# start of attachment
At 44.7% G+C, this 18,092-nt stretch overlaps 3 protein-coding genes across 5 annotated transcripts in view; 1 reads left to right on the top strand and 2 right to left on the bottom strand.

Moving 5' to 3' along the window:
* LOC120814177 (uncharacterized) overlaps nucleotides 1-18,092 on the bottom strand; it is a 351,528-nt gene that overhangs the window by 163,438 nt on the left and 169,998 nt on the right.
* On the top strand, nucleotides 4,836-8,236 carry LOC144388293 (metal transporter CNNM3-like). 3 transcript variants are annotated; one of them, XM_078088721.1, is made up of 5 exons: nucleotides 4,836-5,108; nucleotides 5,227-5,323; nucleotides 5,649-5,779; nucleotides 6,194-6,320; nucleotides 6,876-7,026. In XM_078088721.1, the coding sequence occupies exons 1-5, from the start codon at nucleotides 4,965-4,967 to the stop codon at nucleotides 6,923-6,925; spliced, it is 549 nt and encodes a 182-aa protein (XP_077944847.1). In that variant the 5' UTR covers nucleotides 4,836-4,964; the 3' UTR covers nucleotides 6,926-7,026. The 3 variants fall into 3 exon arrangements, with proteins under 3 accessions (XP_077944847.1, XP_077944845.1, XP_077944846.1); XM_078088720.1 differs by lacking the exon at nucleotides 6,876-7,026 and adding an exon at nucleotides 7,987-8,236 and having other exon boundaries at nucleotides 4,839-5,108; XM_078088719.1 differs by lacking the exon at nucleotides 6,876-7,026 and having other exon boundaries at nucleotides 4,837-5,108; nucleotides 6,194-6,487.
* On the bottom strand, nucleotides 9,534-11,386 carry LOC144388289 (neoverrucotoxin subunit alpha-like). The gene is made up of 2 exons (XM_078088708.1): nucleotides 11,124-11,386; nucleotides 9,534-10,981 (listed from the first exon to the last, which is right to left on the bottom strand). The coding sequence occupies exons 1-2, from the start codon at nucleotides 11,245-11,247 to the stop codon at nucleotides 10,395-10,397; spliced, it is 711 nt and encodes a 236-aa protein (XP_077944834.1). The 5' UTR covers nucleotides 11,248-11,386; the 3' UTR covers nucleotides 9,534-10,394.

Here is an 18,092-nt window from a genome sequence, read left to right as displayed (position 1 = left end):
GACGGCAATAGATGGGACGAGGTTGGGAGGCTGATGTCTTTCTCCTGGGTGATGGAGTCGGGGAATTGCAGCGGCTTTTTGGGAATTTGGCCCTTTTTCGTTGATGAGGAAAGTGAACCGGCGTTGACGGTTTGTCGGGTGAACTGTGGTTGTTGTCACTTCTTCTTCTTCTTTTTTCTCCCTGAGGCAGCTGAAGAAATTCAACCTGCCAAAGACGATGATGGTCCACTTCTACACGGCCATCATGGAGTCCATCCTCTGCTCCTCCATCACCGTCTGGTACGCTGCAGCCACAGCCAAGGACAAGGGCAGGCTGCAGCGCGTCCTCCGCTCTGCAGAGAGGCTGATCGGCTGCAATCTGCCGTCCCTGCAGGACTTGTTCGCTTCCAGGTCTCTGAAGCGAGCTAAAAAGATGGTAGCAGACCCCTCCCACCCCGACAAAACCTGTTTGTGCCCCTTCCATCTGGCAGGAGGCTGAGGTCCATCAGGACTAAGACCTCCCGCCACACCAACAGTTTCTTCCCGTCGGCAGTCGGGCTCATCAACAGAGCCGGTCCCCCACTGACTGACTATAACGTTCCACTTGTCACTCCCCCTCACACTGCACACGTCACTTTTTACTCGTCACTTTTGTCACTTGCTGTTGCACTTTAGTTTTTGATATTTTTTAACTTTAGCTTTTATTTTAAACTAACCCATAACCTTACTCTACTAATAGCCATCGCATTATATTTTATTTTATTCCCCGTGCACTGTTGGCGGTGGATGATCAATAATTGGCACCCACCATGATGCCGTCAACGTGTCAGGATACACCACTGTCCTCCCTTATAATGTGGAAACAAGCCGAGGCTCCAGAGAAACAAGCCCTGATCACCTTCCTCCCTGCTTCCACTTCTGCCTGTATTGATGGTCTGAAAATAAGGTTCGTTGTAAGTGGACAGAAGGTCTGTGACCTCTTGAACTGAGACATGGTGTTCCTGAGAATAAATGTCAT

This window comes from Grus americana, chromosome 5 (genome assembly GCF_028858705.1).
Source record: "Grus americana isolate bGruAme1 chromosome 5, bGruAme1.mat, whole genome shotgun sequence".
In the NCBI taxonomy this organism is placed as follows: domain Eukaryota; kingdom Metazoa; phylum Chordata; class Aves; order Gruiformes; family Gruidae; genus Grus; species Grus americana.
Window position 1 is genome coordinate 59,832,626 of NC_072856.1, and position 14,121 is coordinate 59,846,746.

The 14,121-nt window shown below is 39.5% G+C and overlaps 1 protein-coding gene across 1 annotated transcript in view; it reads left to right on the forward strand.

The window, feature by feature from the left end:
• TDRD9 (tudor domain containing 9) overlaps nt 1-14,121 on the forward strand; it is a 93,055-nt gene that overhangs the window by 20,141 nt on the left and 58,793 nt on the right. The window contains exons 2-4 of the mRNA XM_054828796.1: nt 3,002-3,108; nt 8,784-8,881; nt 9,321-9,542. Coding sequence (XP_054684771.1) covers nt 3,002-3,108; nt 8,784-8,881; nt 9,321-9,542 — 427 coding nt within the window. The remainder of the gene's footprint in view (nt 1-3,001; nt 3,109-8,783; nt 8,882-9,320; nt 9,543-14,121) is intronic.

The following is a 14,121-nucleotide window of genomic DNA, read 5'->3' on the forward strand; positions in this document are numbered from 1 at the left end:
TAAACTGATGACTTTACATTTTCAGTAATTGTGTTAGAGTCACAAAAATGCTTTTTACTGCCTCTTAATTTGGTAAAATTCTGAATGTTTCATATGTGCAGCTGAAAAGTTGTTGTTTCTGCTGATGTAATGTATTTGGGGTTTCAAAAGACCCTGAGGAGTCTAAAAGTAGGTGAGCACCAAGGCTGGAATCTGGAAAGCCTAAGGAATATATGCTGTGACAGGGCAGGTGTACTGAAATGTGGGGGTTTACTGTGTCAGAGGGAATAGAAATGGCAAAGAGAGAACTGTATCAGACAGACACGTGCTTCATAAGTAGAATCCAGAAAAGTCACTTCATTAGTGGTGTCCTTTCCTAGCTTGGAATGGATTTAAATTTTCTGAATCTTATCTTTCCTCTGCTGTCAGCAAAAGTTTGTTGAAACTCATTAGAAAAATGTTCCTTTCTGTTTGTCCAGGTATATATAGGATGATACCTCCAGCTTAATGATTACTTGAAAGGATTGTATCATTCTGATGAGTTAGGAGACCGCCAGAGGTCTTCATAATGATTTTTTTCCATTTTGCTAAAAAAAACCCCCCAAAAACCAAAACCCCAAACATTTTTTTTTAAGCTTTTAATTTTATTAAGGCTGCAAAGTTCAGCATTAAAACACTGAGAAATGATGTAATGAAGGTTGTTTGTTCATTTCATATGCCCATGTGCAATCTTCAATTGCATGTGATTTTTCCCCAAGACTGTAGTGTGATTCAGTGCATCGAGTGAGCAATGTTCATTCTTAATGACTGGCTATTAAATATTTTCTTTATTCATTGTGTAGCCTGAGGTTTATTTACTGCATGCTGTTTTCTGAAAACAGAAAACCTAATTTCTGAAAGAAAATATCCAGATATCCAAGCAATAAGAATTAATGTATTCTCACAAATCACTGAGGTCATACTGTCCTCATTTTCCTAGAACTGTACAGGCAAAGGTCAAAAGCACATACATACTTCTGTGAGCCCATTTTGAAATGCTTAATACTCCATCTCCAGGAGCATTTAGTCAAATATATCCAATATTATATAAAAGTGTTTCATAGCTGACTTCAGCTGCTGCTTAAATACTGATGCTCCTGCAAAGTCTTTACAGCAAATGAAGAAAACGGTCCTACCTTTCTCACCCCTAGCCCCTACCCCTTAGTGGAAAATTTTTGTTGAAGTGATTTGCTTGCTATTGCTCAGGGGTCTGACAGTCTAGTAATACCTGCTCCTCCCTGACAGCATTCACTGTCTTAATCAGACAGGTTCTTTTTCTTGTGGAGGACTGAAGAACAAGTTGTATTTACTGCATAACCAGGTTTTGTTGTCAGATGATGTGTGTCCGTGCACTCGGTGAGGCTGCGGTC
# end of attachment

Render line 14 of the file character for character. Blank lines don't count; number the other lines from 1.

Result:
• TDRD9 (tudor domain containing 9) overlaps nt 1-14,121 on the forward strand; it is a 93,055-nt gene that overhangs the window by 20,141 nt on the left and 58,793 nt on the right. The window contains exons 2-4 of the mRNA XM_054828796.1: nt 3,002-3,108; nt 8,784-8,881; nt 9,321-9,542. Coding sequence (XP_054684771.1) covers nt 3,002-3,108; nt 8,784-8,881; nt 9,321-9,542 — 427 coding nt within the window. The remainder of the gene's footprint in view (nt 1-3,001; nt 3,109-8,783; nt 8,882-9,320; nt 9,543-14,121) is intronic.